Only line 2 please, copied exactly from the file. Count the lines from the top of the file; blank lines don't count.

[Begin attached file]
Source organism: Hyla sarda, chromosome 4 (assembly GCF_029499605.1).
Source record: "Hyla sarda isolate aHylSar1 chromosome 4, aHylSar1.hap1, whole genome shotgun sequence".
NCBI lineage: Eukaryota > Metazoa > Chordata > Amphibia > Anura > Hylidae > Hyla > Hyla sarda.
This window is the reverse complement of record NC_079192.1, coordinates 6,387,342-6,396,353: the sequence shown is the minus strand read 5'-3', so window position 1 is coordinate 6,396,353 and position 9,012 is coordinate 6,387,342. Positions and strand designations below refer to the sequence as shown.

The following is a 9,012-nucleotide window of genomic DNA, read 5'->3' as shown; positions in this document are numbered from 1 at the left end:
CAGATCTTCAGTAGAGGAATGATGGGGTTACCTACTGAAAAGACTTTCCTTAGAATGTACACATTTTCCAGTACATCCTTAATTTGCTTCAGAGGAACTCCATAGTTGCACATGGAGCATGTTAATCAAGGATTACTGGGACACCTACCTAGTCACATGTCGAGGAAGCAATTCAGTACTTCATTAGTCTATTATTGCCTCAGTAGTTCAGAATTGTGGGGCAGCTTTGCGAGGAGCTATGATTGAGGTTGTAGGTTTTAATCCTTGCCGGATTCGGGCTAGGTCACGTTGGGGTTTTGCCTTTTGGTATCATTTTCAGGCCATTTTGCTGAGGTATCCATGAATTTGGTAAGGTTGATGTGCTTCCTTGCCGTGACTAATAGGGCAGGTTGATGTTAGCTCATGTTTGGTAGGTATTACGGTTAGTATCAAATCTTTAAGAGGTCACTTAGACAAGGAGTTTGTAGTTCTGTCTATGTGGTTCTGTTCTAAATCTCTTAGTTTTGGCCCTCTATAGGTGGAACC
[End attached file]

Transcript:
Source record: "Hyla sarda isolate aHylSar1 chromosome 4, aHylSar1.hap1, whole genome shotgun sequence".